By Emma Coker, European Carbon, BloombergNEF
The European Union’s Emissions Trading System is cementing its status as the world’s most valuable carbon market. With the bloc having managed to legislate ambitious reforms during an energy crisis, allowance prices have stabilized at around €88 per metric ton ($93/t) this year. This resiliency has reinforced the market’s efficacy as a decarbonization policy tool, tipping the economics in favor of low-carbon options in the absence of Russian pipeline gas. BloombergNEF expects an average allowance price of €93/t in 2024, rising to €149/t by the end of the decade.
- Price outlook: BNEF’s latest forecast for the price of EU emission allowances in the fourth phase of the trading system is slightly lower than estimated six months ago – averaging €104/t across 2021-2030 compared to €108/t in our 1H 2023 Outlook. This reflects a dampened outlook for near-term power sector emissions and the latest proposals for front-loading allowance supply to raise money for the REPowerEU plan to shift away from Russian fossil fuels. BNEF still expects prices to keep climbing steadily, however, to €98/t in 2025 and more rapidly to €149/t in the latter half of the decade.
- Drivers: BNEF expects REPowerEU’s €20 billion fundraising target to be reached before the full amount of allowances set out in draft amendments for the plan is auctioned, exacerbating the bearish near-term effect of this measure. In the long run, prices are forecast to be buoyed by aggressive supply cuts to align the market with its objective to lower emissions by 62% by 2030 compared to 2005 levels – a particularly ambitious goal for the maritime and industrial sectors, where few cheap abatement options are currently available.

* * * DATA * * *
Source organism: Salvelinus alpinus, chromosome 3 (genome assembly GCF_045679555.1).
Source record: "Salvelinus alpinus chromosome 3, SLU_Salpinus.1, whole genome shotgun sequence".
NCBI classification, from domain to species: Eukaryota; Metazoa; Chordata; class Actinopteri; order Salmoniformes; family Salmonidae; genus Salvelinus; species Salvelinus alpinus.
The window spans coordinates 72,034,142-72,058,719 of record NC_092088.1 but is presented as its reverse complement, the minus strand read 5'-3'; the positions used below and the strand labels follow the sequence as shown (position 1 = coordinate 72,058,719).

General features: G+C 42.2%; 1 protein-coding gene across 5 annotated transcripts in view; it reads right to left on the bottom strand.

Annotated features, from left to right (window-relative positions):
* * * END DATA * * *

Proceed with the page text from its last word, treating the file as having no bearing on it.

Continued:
- Risks: Though gas prices have fallen significantly, energy security remains front of mind as Europe enters its second winter with minimal Russian pipeline gas. Any market jitters that reverse the economics of power generation in favor of more emissions-intensive coal, or cold weather that ends persistent gas demand reduction could boost emissions and, in turn, allowance prices and demand
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